Teaching Strategies for Students with Dyslexia

Dyslexia presents itself in various ways, but a student’s age strongly factors into the symptoms teachers may observe. Students with dyslexia in grades K-5 struggle to remember letter names and sounds. Recognizing sight words also poses a problem. When reading aloud, these students may substitute words and confuse letters with similar appearances or sounds. For example, students commonly mix up the letters b and d. Students in grades 6-12 may have a hard time recalling common abbreviations and acronyms such as approx. and ASAP. These students may need much more time to read assignments than their peers. When speaking, they may struggle to find the right words and use substitutes instead. For example, they may substitute the word gate for fence. These students can benefit from teaching strategies designed specifically for their learning needs.

Dyslexia can significantly affect students in classroom environments, especially when educators don’t use inclusive teaching strategies for students with dyslexia to help address its related challenges. For starters, dyslexia can impede a student’s academic progress, and students with dyslexia may struggle to keep up with their peers. Their basic skills, such as word reading, can fall below grade level, as do their reading comprehension and analysis skills. While students with dyslexia face challenges, they can still thrive in school if given the right support. Teaching strategies for students with dyslexia can help these learners compensate for the different ways that their brains process information, giving them a chance to succeed academically.

1. Incorporate multi-sensory learning. In many classrooms, students rely almost entirely on their sight and hearing to learn. Multi-sensory learning aims to incorporate tactile and kinesthetic activities into the learning process as well. This gives students with dyslexia more ways to understand, remember, and recall new information. Multi-sensory learning engages students in movements and activities that involve touch. This, coupled with the use of visual and auditory materials, creates multiple opportunities for students with dyslexia to absorb and retain information. It also helps take abstract ideas and turn them into something more concrete. Teaching strategies for multi-sensory activities may include:

  • Sand Writing: students receive paper plates with sand. The teacher calls out a sound and students repeat it. Students then trace a letter in the sand corresponding to that sound as they verbalize the letter’s name and sound. This kinesthetic activity stimulates the brain in many different ways, giving students a greater chance of successful retention.
  • Blending Boards: teachers use large cards printed with individual letters; digraphs, such as ph and ck; or blends, such as sh and st, to form a CVC word: a word consisting of a consonant, a vowel, and a consonant. To help students read the word, the teacher covers up the letters and reveals them one by one. Students produce the sound of each letter individually and then blend them together to read the word in its entirety.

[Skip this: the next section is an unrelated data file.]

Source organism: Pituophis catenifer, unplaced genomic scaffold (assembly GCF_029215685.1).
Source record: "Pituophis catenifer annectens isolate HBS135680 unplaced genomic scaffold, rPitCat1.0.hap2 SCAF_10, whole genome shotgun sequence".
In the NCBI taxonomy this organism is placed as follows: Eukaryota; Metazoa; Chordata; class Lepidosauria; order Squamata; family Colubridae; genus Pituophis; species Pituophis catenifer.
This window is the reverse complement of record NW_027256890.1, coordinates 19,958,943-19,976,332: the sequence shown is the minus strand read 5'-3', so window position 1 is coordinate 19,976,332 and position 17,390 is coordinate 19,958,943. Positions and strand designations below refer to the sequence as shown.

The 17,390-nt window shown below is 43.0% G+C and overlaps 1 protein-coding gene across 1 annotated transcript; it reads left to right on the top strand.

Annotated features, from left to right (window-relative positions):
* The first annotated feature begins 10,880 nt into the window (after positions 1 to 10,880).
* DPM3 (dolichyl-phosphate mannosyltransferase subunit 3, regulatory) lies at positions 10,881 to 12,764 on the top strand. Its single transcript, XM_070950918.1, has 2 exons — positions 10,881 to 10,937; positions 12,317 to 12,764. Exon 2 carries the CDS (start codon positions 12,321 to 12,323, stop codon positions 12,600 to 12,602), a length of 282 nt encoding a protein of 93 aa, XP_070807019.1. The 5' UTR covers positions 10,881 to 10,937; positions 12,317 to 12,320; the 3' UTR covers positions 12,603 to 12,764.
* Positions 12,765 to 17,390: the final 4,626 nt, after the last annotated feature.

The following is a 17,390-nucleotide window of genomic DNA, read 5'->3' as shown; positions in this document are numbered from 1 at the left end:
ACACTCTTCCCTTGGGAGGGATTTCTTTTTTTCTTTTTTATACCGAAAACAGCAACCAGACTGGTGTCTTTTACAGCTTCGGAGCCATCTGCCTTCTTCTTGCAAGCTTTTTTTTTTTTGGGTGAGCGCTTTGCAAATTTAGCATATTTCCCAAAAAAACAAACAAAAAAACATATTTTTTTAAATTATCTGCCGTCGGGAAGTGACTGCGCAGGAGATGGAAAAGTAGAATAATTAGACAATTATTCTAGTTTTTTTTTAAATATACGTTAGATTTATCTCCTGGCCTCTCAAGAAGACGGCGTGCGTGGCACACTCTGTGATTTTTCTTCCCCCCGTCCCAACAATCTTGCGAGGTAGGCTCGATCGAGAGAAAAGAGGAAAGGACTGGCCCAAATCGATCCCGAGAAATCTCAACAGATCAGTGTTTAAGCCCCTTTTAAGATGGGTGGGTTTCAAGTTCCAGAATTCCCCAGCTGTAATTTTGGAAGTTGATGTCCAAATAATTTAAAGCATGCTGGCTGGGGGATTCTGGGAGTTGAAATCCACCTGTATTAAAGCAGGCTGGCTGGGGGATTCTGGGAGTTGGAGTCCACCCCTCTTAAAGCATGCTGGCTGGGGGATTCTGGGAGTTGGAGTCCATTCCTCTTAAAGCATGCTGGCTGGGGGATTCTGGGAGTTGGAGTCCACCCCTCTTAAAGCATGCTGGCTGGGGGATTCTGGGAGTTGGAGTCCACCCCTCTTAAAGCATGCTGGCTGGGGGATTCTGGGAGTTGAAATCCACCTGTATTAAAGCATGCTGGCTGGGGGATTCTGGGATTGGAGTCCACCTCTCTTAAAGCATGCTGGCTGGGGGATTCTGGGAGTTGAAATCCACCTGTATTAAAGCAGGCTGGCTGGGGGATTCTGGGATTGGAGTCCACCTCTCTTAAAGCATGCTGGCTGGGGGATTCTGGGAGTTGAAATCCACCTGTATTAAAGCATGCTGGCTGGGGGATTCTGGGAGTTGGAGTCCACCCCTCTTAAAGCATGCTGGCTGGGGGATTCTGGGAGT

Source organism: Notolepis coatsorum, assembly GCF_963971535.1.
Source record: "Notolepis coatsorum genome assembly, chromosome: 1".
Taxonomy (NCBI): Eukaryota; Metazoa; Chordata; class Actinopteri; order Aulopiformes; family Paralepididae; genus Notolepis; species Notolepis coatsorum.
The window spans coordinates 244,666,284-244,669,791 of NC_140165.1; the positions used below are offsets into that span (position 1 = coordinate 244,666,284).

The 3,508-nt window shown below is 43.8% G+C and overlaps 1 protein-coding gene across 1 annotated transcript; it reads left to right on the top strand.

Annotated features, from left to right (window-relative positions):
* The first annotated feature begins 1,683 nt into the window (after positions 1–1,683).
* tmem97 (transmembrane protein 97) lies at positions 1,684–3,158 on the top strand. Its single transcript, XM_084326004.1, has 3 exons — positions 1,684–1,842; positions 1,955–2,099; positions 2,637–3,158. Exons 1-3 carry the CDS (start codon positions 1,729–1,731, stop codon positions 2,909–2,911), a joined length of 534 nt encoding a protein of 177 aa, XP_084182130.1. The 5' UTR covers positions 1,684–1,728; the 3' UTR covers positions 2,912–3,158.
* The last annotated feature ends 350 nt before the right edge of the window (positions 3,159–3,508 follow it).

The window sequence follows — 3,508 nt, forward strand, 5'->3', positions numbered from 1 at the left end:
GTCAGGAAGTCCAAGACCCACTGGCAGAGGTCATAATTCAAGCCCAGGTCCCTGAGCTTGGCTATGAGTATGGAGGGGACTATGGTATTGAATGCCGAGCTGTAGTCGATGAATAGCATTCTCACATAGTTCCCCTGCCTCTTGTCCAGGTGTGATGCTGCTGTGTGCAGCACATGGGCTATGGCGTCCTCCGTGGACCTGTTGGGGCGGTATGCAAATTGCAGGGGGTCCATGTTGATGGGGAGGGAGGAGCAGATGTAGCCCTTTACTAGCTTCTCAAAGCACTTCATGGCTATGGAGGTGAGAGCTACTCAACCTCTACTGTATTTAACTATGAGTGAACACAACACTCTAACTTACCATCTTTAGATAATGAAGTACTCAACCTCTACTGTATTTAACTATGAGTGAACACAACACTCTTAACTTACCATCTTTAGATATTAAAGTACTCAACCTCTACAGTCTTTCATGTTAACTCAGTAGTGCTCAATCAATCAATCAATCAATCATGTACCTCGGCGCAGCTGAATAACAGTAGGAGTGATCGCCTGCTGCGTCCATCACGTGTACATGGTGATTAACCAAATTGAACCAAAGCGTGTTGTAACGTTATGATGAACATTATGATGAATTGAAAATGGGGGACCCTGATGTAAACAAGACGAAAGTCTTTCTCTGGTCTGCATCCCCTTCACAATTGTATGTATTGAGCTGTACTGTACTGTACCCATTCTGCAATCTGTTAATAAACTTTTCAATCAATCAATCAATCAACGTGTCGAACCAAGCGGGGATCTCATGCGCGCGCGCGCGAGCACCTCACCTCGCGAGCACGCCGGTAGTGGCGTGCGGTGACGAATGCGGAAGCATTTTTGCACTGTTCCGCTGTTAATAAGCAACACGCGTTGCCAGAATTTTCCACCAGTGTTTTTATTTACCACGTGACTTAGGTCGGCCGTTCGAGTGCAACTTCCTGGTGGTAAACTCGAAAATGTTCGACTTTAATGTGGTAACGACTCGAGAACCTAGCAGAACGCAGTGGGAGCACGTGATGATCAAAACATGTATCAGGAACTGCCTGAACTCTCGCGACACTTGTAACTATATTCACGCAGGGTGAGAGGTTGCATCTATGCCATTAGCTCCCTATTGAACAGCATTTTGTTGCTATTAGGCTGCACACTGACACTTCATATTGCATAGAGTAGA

• Arm Tapping: teachers display a card with a word written on it. Using their dominant hand, students say the letters of the word. As they say each letter, they simultaneously tap their arms, starting from their shoulder down to their wrist. Next, students say the whole word and sweep their hands down their arms as if underlining the word.

2. Use assistive technology. Assistive technology empowers students with dyslexia to overcome some of the challenges that hold them back. These tools help students save time and give them a chance to showcase their abilities and knowledge in ways not possible before. Assistive technologies range from recording devices that allow students to take notes to voice recognition tools that transform speech into text on a screen. Assistive technologies that can help students keep pace with their classmates include:

  • Pocket Spellcheckers: these devices contain dictionaries that recognize phonetically misspelled words. Students type in a word to the best of their ability and the spellchecker provides the word’s correct spelling through text or audio. Students with dyslexia can use this tool to build their confidence when writing and get instant feedback on their spelling.
  • Line Readers: some students with dyslexia struggle to see words accurately on the page. Letters may appear to be moving or students may see them in the wrong order. Line readers can help eliminate some of these distractions. The tool highlights a single line of text at a time and blocks the surrounding areas. This helps students keep their place and stay focused.
  • Digital Scanning Pens: digital scanning pens can capture both handwritten and digital text and transmit it to a mobile device or a computer. Some versions of the tool read text out loud as a user scans it.

3. Provide appropriate accommodations. Students with dyslexia often have Individualized Education Programs (IEPs) that lay out accommodations appropriate to their needs. Educators are responsible for familiarizing themselves with these accommodations, which may include the following:

  • Extended time to take tests
  • The option to provide oral answers rather than written ones
  • Exemption from reading out loud in class
  • A quiet study space
  • Preteaching vocabulary and unfamiliar ideas
  • Providing outlines of the lesson with space for student to add notes
  • Giving students a glossary of terms used in the lesson

Allison Green
Boston Tutoring Services

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